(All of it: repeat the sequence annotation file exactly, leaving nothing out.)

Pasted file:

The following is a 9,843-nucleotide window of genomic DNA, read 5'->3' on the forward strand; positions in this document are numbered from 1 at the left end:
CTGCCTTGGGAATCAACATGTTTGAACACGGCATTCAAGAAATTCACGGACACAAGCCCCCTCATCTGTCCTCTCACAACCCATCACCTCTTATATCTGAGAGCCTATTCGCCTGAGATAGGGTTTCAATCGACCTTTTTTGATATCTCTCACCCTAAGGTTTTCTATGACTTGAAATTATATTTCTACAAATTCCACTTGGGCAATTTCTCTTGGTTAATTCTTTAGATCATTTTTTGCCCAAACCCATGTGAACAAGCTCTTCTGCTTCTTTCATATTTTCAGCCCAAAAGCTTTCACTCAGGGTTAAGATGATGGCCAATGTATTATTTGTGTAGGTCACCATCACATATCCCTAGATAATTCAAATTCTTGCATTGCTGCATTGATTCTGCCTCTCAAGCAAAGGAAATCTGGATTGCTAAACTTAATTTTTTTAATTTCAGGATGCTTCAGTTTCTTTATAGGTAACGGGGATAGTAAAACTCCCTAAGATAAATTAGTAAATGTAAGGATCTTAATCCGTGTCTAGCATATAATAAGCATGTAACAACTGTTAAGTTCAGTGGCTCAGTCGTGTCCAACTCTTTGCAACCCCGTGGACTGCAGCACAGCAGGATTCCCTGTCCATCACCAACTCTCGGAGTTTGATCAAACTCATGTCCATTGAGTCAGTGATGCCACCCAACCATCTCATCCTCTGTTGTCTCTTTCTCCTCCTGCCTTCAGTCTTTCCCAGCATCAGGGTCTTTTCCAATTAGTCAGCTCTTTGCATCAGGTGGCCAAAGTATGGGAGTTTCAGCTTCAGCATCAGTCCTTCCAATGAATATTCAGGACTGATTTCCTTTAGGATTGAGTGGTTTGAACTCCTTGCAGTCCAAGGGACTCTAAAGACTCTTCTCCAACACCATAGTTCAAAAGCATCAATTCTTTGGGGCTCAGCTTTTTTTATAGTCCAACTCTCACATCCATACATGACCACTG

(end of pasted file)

The following is a 9,843-nucleotide window of genomic DNA, read 5'->3' on the forward strand; positions in this document are numbered from 1 at the left end:
CTGCCTTGGGAATCAACATGTTTGAACACGGCATTCAAGAAATTCACGGACACAAGCCCCCTCATCTGTCCTCTCACAACCCATCACCTCTTATATCTGAGAGCCTATTCGCCTGAGATAGGGTTTCAATCGACCTTTTTTGATATCTCTCACCCTAAGGTTTTCTATGACTTGAAATTATATTTCTACAAATTCCACTTGGGCAATTTCTCTTGGTTAATTCTTTAGATCATTTTTTGCCCAAACCCATGTGAACAAGCTCTTCTGCTTCTTTCATATTTTCAGCCCAAAAGCTTTCACTCAGGGTTAAGATGATGGCCAATGTATTATTTGTGTAGGTCACCATCACATATCCCTAGATAATTCAAATTCTTGCATTGCTGCATTGATTCTGCCTCTCAAGCAAAGGAAATCTGGATTGCTAAACTTAATTTTTTTAATTTCAGGATGCTTCAGTTTCTTTATAGGTAACGGGGATAGTAAAACTCCCTAAGATAAATTAGTAAATGTAAGGATCTTAATCCGTGTCTAGCATATAATAAGCATGTAACAACTGTTAAGTTCAGTGGCTCAGTCGTGTCCAACTCTTTGCAACCCCGTGGACTGCAGCACAGCAGGATTCCCTGTCCATCACCAACTCTCGGAGTTTGATCAAACTCATGTCCATTGAGTCAGTGATGCCACCCAACCATCTCATCCTCTGTTGTCTCTTTCTCCTCCTGCCTTCAGTCTTTCCCAGCATCAGGGTCTTTTCCAATTAGTCAGCTCTTTGCATCAGGTGGCCAAAGTATGGGAGTTTCAGCTTCAGCATCAGTCCTTCCAATGAATATTCAGGACTGATTTCCTTTAGGATTGAGTGGTTTGAACTCCTTGCAGTCCAAGGGACTCTAAAGACTCTTCTCCAACACCATAGTTCAAAAGCATCAATTCTTTGGGGCTCAGCTTTTTTTATAGTCCAACTCTCACATCCATACATGACCACTG